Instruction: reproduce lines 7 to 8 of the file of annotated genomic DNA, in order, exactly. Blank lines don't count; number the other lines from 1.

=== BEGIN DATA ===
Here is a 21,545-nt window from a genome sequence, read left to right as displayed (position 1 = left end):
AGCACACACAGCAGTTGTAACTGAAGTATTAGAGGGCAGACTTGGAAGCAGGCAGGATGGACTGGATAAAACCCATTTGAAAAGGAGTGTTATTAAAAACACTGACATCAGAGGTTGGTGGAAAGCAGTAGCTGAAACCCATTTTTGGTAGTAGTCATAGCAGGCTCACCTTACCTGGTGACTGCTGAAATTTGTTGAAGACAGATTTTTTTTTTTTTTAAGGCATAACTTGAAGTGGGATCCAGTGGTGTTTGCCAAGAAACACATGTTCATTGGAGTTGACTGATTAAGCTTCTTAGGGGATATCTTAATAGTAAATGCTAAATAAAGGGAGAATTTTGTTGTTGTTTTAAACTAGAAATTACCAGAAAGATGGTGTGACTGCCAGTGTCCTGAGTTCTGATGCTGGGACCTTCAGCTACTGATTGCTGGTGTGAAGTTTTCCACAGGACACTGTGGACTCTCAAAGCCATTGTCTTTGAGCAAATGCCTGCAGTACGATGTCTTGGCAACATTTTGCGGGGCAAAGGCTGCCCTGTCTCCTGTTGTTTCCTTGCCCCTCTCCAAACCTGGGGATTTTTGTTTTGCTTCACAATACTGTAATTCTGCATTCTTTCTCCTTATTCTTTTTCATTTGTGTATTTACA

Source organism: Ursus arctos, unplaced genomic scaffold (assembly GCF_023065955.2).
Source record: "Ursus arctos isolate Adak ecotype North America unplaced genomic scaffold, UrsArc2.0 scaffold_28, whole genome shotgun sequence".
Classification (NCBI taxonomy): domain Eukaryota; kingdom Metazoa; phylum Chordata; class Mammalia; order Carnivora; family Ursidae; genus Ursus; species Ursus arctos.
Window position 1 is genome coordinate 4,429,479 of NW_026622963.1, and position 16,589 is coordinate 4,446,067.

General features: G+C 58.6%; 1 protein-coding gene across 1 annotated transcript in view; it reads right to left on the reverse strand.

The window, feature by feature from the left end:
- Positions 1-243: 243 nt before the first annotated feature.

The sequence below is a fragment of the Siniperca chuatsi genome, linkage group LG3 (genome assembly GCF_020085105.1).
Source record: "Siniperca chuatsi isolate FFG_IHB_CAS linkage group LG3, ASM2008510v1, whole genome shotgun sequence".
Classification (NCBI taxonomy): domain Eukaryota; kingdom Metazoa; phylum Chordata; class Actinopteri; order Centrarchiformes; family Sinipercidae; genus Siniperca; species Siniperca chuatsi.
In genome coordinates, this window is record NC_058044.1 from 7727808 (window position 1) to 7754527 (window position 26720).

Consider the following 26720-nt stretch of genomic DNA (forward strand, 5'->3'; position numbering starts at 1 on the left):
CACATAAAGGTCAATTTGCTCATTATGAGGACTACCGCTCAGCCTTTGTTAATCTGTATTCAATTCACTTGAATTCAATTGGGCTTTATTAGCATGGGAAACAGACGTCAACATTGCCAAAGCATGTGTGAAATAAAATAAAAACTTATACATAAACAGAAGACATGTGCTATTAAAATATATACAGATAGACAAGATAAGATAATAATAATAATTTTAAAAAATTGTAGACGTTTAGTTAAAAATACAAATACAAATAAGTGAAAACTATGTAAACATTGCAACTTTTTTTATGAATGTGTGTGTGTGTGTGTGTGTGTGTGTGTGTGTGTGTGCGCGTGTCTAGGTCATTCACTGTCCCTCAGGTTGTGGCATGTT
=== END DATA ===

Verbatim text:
General features: G+C 58.6%; 1 protein-coding gene across 1 annotated transcript in view; it reads right to left on the reverse strand.

The window, feature by feature from the left end: